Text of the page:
Alhambra Theatre

1101 Alhambra Boulevard,
Sacramento, CA 95818

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Alhambra Theatre

Viewing: Photo | Street View

Moviegoers once entered this theatre, known as the ‘Showplace of Sacramento’, through a beautiful garden with fountains. So great was its splendor that the City of Sacramento even renamed adjacent 31st Street ‘Alhambra Boulevard’ in honor of the theatre. The Alhambra Theatre was opened September 23, 1927 with Rod LaRocque in “The Fighting Eagle”. It was equipped with a Robert Morton unit 11 ranks organ.

The Alhambra Theatre was closed September 4, 1972 with “A Man For All Seasons” and “Nicholas and Alexandra” In 1973, however, the Alhambra Theatre was demolished to make way for a Safeway grocery store, catalyzing the local historic preservation movement.

Today, the only remnant of the Alhambra Theatre is a one story fountain and a plaque located on the side of the Safeway’s parking lot.

Contributed by Jeremy Sanford

Recent comments (view all 60 comments)

Bud K
Bud K on June 24, 2011 at 7:16 am

To Leonard and all the awesome folks who tried to save this theater Thank you, however 40 years later you wonder if the measure succeeded if the Theater would still be with us today, As much as I loved this place I don’t think so, The Problem with the Alhambra was simply it was built in the wrong place, it’s facilities was grand but not anything like the Paramount in Oakland or the Fox in San Francisco it was a neighborhood theater and a BIG one at that, Way Too Big, for those that knew this theater I think the Gardens outside were more beautiful than the inside, The Ceiling was not anything special and wasn’t the walls Stone? I do remember the Big Isle down the middle of it but again what do we remember about the interior. There is Not ONE picture of it anywhere on here or the Net.

To be very honest Sacramento really does not have any real Cinema Treasures, ok The Crest is nice but again it was a “Work Horse” theater in its day, The Tower, Century’s, State and Capitol Theaters were beautiful the day they open but we know there fate, split degraded and destroyed in the name of Progress, We now have the Megaplex’s, Imax behind what’s left of the Esquire and Like the National in LA, Good theaters torn down only to see the vacant and parking lots, (Cinema 1 and 2 and the Showcase) This Week we heard that the Woodland City Council is Saving the State BRAVO at least someone cares :)

spudwas on March 18, 2012 at 6:59 am

I often wondered, for years, what happened to the “save the Alhambra” donation money that the people in Sacramento put into the fund back then to save it.The Alhambra obviously was not saved. So where or who got the money? There are pictures of the interior around. I saw one in the local PBS documentary “Sacramento:a nice place to live.” I will try to capture the picture and upload here.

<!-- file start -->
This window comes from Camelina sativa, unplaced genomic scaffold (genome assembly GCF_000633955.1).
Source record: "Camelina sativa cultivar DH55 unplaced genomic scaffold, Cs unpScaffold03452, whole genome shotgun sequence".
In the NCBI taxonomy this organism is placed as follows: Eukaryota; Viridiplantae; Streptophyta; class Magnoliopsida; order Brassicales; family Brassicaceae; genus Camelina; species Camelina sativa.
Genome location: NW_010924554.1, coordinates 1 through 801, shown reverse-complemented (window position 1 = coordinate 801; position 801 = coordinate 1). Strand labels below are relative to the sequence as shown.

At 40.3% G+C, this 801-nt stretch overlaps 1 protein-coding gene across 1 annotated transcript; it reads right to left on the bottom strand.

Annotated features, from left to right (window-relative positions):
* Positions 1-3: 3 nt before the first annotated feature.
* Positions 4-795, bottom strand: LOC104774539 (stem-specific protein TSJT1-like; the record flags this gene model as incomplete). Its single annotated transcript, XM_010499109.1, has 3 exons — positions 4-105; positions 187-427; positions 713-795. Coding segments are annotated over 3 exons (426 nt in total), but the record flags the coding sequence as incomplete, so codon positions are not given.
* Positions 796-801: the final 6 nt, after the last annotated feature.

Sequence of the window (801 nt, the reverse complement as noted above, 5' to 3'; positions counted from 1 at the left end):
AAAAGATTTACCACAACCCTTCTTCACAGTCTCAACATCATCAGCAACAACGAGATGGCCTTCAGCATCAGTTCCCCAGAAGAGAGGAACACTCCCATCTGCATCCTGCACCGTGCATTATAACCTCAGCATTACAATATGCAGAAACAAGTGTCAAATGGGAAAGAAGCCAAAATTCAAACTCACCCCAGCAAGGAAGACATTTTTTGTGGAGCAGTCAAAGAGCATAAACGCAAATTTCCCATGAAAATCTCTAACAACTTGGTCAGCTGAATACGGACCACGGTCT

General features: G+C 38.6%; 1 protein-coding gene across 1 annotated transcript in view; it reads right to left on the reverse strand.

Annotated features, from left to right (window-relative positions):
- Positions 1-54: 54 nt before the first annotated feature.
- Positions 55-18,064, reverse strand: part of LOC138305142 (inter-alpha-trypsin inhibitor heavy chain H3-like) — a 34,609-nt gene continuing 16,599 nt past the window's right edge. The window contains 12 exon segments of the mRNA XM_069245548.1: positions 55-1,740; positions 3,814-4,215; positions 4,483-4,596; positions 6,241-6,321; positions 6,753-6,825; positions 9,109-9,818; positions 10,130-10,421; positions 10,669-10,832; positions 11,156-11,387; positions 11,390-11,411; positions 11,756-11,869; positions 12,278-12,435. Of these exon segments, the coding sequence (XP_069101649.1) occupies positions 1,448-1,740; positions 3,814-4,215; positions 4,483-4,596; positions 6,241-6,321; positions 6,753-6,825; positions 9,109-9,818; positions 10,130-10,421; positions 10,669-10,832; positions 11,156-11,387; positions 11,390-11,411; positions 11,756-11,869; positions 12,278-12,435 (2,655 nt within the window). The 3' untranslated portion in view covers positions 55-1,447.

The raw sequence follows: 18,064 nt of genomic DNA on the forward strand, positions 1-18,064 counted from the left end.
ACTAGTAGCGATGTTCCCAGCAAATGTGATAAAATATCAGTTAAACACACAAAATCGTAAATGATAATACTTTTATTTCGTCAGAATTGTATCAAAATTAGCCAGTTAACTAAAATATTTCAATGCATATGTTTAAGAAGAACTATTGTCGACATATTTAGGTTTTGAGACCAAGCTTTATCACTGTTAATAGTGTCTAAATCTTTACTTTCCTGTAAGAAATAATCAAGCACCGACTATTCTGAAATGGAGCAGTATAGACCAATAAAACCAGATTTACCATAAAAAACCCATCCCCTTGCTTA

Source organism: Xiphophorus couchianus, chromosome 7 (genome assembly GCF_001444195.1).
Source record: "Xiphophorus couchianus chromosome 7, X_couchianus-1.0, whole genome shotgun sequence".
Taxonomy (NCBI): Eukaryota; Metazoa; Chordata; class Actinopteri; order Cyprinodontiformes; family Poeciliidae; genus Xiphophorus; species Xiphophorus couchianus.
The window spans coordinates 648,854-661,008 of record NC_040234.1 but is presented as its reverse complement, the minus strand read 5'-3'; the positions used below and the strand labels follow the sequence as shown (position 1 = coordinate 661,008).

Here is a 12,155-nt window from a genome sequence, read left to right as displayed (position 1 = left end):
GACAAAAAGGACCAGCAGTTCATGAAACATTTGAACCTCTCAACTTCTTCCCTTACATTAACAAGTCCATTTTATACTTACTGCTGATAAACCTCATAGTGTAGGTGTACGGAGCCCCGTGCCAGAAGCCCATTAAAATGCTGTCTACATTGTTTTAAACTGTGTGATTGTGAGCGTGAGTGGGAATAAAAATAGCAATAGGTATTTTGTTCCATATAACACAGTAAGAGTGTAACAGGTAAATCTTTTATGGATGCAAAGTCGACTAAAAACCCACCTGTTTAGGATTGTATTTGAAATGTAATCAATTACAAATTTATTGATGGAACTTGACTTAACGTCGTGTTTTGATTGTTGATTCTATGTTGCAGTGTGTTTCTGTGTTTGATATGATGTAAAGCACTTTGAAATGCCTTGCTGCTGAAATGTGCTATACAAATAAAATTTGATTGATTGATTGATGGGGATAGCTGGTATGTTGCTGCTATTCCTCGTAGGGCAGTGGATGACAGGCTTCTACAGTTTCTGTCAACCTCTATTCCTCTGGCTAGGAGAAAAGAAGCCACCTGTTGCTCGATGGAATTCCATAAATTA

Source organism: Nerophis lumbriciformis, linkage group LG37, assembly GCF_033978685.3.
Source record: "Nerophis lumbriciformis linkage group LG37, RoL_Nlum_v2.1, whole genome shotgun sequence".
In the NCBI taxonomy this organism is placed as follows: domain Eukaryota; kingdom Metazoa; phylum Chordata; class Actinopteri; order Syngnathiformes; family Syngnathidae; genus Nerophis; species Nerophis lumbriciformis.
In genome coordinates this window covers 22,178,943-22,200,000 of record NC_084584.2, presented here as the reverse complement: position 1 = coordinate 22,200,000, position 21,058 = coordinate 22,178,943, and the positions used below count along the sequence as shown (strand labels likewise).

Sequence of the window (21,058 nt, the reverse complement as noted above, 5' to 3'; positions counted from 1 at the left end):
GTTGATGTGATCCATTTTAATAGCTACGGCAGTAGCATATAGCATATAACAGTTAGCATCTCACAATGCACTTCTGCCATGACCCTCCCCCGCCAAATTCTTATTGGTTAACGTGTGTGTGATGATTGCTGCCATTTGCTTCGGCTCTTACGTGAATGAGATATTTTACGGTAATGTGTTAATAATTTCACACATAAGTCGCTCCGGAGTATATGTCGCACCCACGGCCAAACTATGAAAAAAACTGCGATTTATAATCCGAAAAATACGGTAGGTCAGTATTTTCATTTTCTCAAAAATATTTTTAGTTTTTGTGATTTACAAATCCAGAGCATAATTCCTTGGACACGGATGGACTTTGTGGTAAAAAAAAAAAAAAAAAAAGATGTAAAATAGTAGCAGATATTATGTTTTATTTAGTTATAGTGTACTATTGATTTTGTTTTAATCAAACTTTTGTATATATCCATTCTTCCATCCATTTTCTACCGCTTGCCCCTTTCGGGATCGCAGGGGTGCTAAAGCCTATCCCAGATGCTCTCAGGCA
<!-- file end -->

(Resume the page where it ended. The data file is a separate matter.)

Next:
Bud K
Bud K on September 27, 2013 at 8:05 am

for those that are curious about what the interior of the Alhambra Theater looked like I cannot post a pic because of copyright however here is a link to The Sacramento Public Library

CatherineGW on March 15, 2014 at 10:14 am

I was also a part of the protest movement. Most everyone in our group (The Magic Theatre) joined. It was a sad day when we lost.

Jami_E on July 26, 2014 at 10:31 pm

I was only 2 when this was torn down but what a magnificent building! I have heard a lot of long time Sacramentians talk about the drama that surrounded destroying this theater and the movement of trying to save it. Why was such an old and historic building torn down for a grocery store?

GaryMeyer on April 9, 2015 at 7:20 am

I booked the theater in it’s last year and it was spectacular and if I remember correctly it did have D-150.

JohnRice on April 19, 2015 at 11:30 pm

I don’t believe D-150 was ever installed at the Alhambra although it possibly was planned to do so. United Artists Theatres did build a D-150 house in the Sacramento suburbs (Carmichael) named Cinema 150 (later Crestview Cinema), very similar if not identical to it’s identically named D-150 theatre in Santa Clara CA. That Carmichael theatre opened in September 1966, rarely if ever showed anything in D-150 or 70mm, and has long since been demolished.

The Alhambra did have 70mm (Norelco DP70) capability and showed a few films in the 1960’s including “My Fair Lady” in that format, but all on it’s flat screen.

Darrellt on December 31, 2015 at 6:55 pm

I saw Fantastic Voyage there as a kid. It was the “go to” event for birthday parties. I was very sad to see it torn down and to this day will never shop at a Safeway.

Talisman on November 18, 2016 at 12:10 am

Can anyone confirm what the last film showing at the Alhambra was? I saw Nicholas and Alexandra in late 1972. I believe I was there on the last night before they turned out the lights. Grand old place, for sure.

loafersman on March 23, 2017 at 5:20 am

The last movie shown at the Alahambra Theatre before it closed on September 4, 1972 was a double feature (A Man for All Seasons and Nicholas and Alexandra).

Scroll down to the “Sacramento Trivia” section, Question 10.

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